This is user defined text that prints out when we run the playbook

      nxos_command:

This is the actual module we want to run.

        commands: show version

This is the actual command we want to run on the target network hosts. This is an argument that the nxos_command module takes.

One of the things you might notice is we did not receive the stdout from the command we ran on the N9k. We can use the debug module to easily grab that from a playbook. First lets look at my new output so you can see the end result:

[root@localhost ~]# ansible-playbook showversion.yml

PLAY [cisco] ***********************************************************************************************************

TASK [run show version] *************************************************************************************************
ok: [n9k]

TASK [debug] ***********************************************************************************************************
ok: [n9k] => {
    "result.stdout_lines[0][14]": "  NXOS: version 7.0(3)I7(1)"
}

PLAY RECAP ***********************************************************************************************************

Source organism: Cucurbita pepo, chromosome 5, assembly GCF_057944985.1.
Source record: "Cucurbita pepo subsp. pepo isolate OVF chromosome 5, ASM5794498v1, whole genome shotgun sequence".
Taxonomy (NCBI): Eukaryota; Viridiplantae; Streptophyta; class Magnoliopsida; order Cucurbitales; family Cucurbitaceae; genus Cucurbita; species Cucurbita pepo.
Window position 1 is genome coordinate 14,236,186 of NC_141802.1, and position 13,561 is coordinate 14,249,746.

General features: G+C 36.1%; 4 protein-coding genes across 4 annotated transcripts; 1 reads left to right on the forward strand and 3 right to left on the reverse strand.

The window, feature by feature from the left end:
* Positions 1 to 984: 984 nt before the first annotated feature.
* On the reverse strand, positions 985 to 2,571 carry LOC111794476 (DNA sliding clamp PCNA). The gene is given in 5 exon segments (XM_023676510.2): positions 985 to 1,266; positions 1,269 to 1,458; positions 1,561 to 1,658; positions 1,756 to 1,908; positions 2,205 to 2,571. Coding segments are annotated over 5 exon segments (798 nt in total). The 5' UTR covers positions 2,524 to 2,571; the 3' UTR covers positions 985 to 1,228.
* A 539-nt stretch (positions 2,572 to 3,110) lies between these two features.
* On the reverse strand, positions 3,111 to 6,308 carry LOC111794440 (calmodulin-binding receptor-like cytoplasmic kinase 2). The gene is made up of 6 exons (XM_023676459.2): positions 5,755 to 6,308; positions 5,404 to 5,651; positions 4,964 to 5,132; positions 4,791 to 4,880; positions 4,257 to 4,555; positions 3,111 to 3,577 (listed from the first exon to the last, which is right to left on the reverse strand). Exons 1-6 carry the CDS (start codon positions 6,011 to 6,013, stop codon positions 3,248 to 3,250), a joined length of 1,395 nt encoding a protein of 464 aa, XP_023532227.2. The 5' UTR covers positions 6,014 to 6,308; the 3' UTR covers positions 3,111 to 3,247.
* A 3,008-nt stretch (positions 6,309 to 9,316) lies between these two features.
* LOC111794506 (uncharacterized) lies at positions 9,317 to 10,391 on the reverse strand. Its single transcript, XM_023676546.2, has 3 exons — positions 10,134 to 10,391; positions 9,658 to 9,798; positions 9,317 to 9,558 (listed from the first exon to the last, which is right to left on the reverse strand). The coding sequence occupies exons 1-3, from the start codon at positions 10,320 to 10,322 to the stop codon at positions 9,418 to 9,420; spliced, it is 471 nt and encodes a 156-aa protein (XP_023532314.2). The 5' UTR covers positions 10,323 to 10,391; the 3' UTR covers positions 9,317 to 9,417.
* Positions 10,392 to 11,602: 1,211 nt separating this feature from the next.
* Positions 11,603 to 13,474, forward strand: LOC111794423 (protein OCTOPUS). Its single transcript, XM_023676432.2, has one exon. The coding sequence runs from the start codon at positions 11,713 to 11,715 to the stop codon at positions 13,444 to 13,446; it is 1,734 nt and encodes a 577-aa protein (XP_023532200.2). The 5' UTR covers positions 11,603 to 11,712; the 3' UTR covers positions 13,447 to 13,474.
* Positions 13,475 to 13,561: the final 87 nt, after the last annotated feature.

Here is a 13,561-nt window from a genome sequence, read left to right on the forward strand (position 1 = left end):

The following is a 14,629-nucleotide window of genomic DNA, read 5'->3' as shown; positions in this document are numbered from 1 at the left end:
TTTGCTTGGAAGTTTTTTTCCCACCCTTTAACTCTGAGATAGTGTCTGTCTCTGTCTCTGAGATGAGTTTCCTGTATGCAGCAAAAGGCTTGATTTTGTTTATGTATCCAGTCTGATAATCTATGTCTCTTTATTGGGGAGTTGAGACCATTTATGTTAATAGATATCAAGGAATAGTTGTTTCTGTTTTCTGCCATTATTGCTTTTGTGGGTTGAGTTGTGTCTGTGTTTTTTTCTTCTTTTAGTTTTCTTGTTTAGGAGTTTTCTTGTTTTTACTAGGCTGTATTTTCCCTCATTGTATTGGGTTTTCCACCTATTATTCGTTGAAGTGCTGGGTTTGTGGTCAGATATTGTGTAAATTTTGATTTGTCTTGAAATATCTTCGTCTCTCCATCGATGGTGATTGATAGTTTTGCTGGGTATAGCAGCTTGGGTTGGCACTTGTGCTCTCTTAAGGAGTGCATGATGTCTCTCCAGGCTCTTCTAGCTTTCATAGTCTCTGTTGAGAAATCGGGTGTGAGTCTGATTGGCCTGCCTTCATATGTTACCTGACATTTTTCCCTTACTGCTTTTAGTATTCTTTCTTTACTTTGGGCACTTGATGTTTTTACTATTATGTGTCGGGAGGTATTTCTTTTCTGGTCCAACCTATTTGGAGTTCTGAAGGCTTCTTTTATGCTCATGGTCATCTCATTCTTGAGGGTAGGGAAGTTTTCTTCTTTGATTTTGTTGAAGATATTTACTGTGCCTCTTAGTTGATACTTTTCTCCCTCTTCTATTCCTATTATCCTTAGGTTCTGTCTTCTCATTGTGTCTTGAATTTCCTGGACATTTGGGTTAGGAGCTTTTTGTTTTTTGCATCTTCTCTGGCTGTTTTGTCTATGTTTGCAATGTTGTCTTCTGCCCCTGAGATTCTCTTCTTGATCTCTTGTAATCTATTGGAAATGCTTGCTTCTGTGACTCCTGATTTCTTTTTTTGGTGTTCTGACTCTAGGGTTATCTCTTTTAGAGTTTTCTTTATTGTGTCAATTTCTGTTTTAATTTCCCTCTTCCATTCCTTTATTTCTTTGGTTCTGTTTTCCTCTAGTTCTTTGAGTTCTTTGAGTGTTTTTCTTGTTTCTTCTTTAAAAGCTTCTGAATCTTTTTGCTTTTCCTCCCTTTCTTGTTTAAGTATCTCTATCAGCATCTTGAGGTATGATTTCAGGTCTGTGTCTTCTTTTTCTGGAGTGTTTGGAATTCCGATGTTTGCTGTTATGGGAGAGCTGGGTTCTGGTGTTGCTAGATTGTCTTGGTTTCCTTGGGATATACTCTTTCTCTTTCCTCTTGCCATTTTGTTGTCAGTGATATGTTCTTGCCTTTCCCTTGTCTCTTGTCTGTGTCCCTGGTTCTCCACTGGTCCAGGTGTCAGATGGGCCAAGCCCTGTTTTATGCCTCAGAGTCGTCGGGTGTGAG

n9k                        : ok=2    changed=0    unreachable=0    failed=0

Here is the modified playbook:

[root@localhost ~]# cat showversion.yml
---
- hosts: cisco
  connection: network_cli
  gather_facts: False
  tasks:
    - name: run show version
      nxos_command:
        commands: show version
      register: result
    - debug:
        var: result.stdout_lines[0][14]

Here are the modifications made to the playbook:

      register: result

We will register the output of this task (nxos_command) to a user defined variable (result in this case).

    - debug:

The debug module is a special module for grabbing the output of variables, including registered variables. More documentation is provided here.

        var: result.stdout_lines[0][14]

So it is possible to debug the entire output which will include a list of lists called stdout_lines. After debugging the entirety of stdout_lines I realized the 14th line contains the version number. NOTE: it is a lot cleaner just to use nxos_facts to grab the version.

Going further

The only thing that needs to be modified to run on more hosts is additional network hosts added to your inventory!